I remember the old days, when mothers or other family members stayed at home, and there was a sense of stability in the house. Of course, not all homes were peaceful and not all parents were loving, but it seems to me that the balance was more tilted in that direction than it is now in many communities. I remember when if parents died, children went to the nearest relative (if there was one) to be raised, instead of the state insisting the children go to strangers. Of course, if you made a will stating where your kids were to go if something happened to you, then hopefully things would be okay. But, so many have just been dropped into foster care without much thought as to whether that was the best thing for the child’s heart and emotional well-being.
As I said before, when the parents and grand-parents became too elderly to live on their own, the family used to care for them at home. Now everyone is chucked into nursing homes to received generic care in a generic institution, and with the new euthanasia laws, their lifespan could become more and more fragile, depending on the person with power-of-attorney. When did we become a nation of killers? When did it become perfectly acceptable to off the very young and the elderly because we can’t put ourselves out to care for them?
Look at this refugee crisis in the U.S. where the children were taken away from the adults and put into foster care—children of all ages. And of course it has come out that the proper paperwork was not done in so many cases, and now they have many many children whom they literally don’t have any documentation for, and thus, no idea of where to send them and who to send them to.
What kind of information would a child of two or three be able to give to their interrogators? What do they know? They are strangers in a strange land who don’t speak the language and can’t lead anyone to their home, and their parents are often only known to them as Mummy and Daddy. What kind of nightmare is this going to create in these children long-term? Will they love themselves? Or will they think of themselves as totally unworthy of love and kindness.
What does feeling unloved bring about? I’m sure you can guess. Just look at the violence in the streets, our prisons, the many unsolved crimes, and the mass murders which seem to be on the rise. It’s the rare child who comes out of a nightmare and turns their life into a dream. Very rare. If they are lucky enough to get really kind teachers or foster parents, they might beat the odds, but so many won’t, and this can help to explain why kids who grow up in the Western World—a place which many residents and leaders feel is so superior in every way—travel abroad and become terrorists fighting against the very society they grew up in.
From online bullying to physical in your face bullying and taunts, we seem to be living in a society of hatred and nastiness. I don’t remember ever seeing the kind of behaviour exhibited in today’s world back when I was young. This society of today is completely unrecognizable to me. There were always a few jerks in the neighbourhood, but when did they become the norm? When did it become acceptable for there to be so many guns and shootings on a daily basis, even here in Canada? The States, I can understand, but not Canada. Here in the Lower Mainland of BC, there is a tremendous rise in gang shootings. They are almost a daily occurrence now. Ridiculous! And the modern version of mass murder, mowing down crowds with moving vehicles, has reached our borders, too. We are in trouble in our world.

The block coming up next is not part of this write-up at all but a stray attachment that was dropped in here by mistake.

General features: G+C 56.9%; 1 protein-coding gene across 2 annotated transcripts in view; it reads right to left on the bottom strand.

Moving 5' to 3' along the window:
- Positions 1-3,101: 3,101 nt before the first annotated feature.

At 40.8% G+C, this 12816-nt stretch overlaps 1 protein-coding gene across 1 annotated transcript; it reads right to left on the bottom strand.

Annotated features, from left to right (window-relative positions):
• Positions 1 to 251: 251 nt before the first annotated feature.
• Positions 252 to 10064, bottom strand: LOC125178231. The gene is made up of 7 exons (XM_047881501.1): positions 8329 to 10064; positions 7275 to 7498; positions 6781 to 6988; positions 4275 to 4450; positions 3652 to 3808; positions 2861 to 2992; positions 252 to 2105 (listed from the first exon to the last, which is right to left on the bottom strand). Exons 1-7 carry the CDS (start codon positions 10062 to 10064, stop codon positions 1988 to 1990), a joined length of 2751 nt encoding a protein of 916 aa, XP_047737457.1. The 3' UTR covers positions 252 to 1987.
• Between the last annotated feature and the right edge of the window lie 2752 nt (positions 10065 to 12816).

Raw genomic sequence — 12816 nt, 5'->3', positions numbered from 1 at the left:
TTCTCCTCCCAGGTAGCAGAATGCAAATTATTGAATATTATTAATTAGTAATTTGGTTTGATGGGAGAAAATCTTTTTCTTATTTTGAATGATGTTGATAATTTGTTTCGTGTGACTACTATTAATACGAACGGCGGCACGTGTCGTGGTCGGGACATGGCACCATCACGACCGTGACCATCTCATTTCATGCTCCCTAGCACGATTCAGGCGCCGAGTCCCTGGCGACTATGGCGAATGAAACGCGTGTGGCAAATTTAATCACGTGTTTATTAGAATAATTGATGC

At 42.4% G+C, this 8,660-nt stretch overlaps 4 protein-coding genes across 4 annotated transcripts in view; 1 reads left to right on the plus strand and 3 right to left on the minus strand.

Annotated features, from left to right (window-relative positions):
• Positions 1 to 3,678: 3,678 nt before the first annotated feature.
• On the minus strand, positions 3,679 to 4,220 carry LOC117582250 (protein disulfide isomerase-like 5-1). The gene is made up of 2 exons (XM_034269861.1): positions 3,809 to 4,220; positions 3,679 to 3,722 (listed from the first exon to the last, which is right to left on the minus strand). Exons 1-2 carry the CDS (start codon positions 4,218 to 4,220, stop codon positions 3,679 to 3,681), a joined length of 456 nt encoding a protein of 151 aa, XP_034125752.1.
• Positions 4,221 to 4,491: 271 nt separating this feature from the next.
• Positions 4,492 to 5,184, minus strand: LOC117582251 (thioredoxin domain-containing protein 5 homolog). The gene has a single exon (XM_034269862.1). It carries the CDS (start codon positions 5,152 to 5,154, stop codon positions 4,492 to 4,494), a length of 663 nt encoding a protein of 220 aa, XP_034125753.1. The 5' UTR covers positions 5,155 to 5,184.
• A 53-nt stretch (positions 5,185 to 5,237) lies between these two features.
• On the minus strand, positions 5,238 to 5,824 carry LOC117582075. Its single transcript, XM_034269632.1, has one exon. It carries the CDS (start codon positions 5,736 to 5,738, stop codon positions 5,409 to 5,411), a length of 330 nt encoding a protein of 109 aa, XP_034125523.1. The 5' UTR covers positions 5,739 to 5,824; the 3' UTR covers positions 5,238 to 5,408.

“It’s the rare child who comes out of a nightmare
and turns their life into a dream.”
War is everywhere. Unrest is everywhere. Terrorism is trickling into every country. Refugees as a whole seem to be the largest single population on the planet. Nationalism and a re-visiting of Nazi culture is on the rise worldwide. Religious war has escalated into a modern version of the Crusades. The U.S. is experiencing a division in political and cultural behaviour not seen since the Civil War of the mid-1800’s. From economics to racial discrimination, to power struggles of the elite, the U.S. is spiralling down from the position it once held as a relatively respected world leader, into a society that is, in many places, being hated and dissed at all levels.
Returning vets from WWI and WWII came back with their innocence gone and many of them took out their frustration, sorrow and confusion on their families and friends, but back then they were told to suck it up. Of course, that didn’t help. Instead it often created a society with increasing alcoholism and domestic abuse. The many wars since have produced as many mentally injured as well as physically wounded. PTSD is probably the most well-known acronym of the times. It is the most common mental illness of our day.
America, untouched by a modern-day war on its own soil, which could produce displacement of its own citizenry, lately is experiencing a refugee crisis caused by natural calamity, as fires race up the west coast, burning everything in site. And while so many of America’s own people reject the idea of welcoming refugees from other lands, one would hope that this glimpse into the world of so many around the world, would lighten their hearts and motivate them to open their doors to their fellow human beings who are starving, homeless and suffering terribly because of bombing and aggression inflicted upon them by, very often, their own leadership. I cannot even imagine what it would feel like to have bombs falling on you and to see your loved ones killed or even worse, wounded, in front of you and know there is no help for them anywhere nearby; to be homeless and have to find your way to some kind of shelter while the bombs are still falling; to hear the screams of your own child, wife or husband and know there is nothing you can do. If that didn’t bring on PTSD, well, I don’t know what would.